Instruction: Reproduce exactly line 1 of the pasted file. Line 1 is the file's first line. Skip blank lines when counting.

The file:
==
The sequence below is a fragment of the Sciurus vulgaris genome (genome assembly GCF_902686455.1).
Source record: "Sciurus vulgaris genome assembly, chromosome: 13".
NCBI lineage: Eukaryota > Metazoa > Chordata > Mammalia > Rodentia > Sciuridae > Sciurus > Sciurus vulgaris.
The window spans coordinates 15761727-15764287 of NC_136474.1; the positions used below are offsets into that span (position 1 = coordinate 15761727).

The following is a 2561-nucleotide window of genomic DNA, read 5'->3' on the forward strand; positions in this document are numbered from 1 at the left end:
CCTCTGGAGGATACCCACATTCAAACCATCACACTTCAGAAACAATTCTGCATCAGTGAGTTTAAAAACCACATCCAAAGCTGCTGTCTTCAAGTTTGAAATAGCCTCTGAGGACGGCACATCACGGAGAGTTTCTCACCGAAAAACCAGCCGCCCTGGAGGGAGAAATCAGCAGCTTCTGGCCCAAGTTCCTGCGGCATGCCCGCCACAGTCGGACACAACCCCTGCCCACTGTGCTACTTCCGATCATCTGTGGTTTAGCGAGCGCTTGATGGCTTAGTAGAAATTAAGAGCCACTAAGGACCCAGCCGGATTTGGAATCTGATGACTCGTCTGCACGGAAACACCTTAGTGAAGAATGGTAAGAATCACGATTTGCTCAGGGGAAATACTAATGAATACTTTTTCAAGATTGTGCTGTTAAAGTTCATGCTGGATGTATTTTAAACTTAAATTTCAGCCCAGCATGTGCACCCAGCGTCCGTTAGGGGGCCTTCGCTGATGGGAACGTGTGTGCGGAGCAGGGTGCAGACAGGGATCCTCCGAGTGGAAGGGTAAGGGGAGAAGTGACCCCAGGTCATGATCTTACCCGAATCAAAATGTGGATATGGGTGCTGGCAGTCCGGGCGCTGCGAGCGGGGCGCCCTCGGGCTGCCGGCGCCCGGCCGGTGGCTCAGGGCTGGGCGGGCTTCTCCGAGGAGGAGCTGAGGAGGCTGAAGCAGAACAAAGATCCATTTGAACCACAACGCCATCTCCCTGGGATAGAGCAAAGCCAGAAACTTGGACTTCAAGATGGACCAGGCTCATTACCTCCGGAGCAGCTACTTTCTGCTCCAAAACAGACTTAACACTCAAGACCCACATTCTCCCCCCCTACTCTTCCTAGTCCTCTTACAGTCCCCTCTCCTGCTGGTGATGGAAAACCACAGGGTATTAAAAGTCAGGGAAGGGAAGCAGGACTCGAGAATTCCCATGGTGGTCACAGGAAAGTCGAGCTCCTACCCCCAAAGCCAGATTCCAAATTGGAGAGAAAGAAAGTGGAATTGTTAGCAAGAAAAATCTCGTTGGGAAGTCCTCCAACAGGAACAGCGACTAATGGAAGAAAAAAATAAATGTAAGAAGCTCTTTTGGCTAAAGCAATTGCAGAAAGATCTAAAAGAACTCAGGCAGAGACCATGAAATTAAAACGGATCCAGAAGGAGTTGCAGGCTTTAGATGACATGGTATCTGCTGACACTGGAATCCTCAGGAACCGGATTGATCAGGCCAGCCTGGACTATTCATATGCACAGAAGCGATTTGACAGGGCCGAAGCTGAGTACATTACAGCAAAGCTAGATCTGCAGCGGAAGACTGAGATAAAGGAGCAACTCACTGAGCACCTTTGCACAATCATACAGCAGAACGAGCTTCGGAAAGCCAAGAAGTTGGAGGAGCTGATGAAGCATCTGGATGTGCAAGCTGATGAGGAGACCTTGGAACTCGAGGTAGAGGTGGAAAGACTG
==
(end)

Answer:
The sequence below is a fragment of the Sciurus vulgaris genome (genome assembly GCF_902686455.1).